After over three years of hoping, we finally had to give up on the idea of taking the trans-Siberian Express across Russia.
COVID and the unjust & appalling war put paid to our journey from Baltic to Pacific, from Helsinki to Vladivostok.
So what to do with our flight to Helsinki? We decided to head west instead of east to journey in Nordic lands and to relive inter-rail trips of over thirty-years prior.
I was travelling with my old school buddy Poll, with whom I had undertaken my first European train adventures in 1987 & 89.
I loved piecing the itinerary together, booking trains through Omio and direct with Finnish & Norwegian railways.
So it was the Finnish capital up first. I had spent a week of work/leisure there in 2019 so was very familiar with the layout of the compact city.
We took our first train of the trip, the slick regular service from the airport to the central station.
After the usual less than efficient attempt to find our hotel we went for a stroll and a reasonably priced chicken salad & beer before returning for R&R.
It was Poll’s first time in Helsinki so I arranged a free tour through the aptly named Free Tours, which we did next morning.
The two-hour tour is highly recommended for giving a good insight to the city and providing other ideas for wider exploration. You can tip whatever you like at the end.
Finland only gained its independence in 1919 from Russia and much of the architecture of the city has a distinctly Russian appearance.
I asked why the central streets had creatures depicted above the street names. To assist the illiterate came the answer. Very caring of the Finns.
Our guide was great and had a topical joke for us. “Finns are notoriously private people who like their own space.
When the government recently advised that we no longer needed to spend two metres apart most people gave a sigh of relief and thought thank goodness for that, we can go back to five metres!”
In 2019 my sister joined me for the weekend and a highlight was taking the ferry to the former military island of Suomenlinna. This was where we headed after our tour, once I had devoured some delicious fish soup at the quayside.
The ferries are very regular and only cost a few euros. Much better value than the tourist boats that charge over €20 for the privilege of a commentary.
We spent a happy few hours wandering about the military compounds. With the weather a lot better than three years previously we circumvented much of the island for some very impressive coastal views and a display of huge canons.
We journeyed back gratis as the ticket machines were not functioning and headed for the university library and it’s impressive ceiling.
We left the Hotel Finn early next morning for the train to Kemi. Our functional hotel was less than ten minutes to the main station, giving us plenty of time for a wake up coffee & croissant before our departure time.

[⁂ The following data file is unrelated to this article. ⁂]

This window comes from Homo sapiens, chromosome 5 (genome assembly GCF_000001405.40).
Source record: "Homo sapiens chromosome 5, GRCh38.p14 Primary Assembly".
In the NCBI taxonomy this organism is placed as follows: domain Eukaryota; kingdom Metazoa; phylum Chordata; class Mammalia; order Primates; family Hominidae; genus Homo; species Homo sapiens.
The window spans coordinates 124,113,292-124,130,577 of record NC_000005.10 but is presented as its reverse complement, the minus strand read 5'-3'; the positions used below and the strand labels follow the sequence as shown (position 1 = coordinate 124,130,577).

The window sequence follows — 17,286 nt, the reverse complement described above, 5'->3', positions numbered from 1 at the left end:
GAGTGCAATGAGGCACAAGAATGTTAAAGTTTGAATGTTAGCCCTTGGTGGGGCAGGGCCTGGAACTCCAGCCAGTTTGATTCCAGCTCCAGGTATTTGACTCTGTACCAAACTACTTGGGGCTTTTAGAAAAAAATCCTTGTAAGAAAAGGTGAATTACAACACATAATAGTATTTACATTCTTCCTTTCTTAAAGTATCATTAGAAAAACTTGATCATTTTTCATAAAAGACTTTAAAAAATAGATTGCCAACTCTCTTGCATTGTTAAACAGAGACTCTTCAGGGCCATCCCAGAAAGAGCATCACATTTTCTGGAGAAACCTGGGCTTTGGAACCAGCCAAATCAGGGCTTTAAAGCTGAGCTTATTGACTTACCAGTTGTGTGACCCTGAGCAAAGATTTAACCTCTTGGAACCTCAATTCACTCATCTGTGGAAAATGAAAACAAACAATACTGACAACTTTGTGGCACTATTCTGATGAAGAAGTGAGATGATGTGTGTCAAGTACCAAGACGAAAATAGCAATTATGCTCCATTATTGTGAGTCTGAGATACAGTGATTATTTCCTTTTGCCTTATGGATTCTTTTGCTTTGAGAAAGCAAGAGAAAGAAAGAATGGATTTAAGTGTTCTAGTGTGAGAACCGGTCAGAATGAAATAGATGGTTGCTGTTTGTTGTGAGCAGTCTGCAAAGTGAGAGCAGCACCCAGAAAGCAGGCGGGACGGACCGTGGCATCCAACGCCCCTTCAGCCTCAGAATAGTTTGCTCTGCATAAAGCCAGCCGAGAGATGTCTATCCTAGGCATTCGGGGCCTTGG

So instead of four hours east to St Petersburg, we headed seven hours northward to Kemi on the Bay of Bothnia, close to the Swedish border.
Before we boarded I took my customary photos of our train. The adjacent carriages were adorned with characters from Finland’s most famous animation called Moomin.
I used to watch as a kid so they represented a nice trip down memory lane.
I had pre-booked all the train tickets to get the best possible price. The single in the downstairs section of the two deck train costing us £xx each.
We sat back in comfort to enjoy the view from our window seats. Finland is famed for its lakes & forests and we seemed to pass a fair few of them on the journey on our way to Lapland (the train’s final destination was Rovaniemi, the home of Santa).
We arrived into the small Kemi station right on time, pulling up alongside a long line of carriages designed for transporting the abundant timber for export.
Kemi is laid out on a grid system, making it extremely simple to locate our apartment. After a quick cup of tea it was time for an orientation tour, food and supplies for the morning.
We walked past the main church and down the tree-lined hill to the water’s edge. The autumnal air was sharp but the sun shone brightly over the blue bay.
Kemi’s highlights focused on nature so we ventured along some of the trails through the forest and out to a wooden observation tower overlooking the bay. The thoughtful Swedes had also installed a wood burning barbecue and pizza oven for common use.
The following day we would be leaving Finland for Sweden but we had not been able to exactly nail down how we would travel to Lulea. We had to get to Tornio/Haparanda bus station on the border, but there did not appear to be a convenient bus to get us there.
The twenty-minute taxi journey was prohibitively expensive and was marked down under the ‘last resort’ column.
We then struck gold. There was an early morning train to Tornio/Haparanda, from where we hoped to get a far cheaper taxi or would need to walk for 30 minutes or so. We therefore booked cheap tickets and hoped the walking option would not be a necessity.
We arrived fifteen minutes early at the crack of dawn only to find that our train, an overnighter from Helsinki, was 30-minutes late. Grump! Standing in the cold air of early morning, we were extremely grateful when our warm carriages honed into view.
As luck would have it there was a taxi stood at the remote station to meet the arrival of the train. It had been booked by other passengers, but phoned through for one for us that duly arrived a few minutes later.
We had expected a 90-minute wait for a bus to Lulea but had not reckoned for the one hour time difference between the Nordic neighbours. We therefore just had time to buy tickets before our transportation pulled up.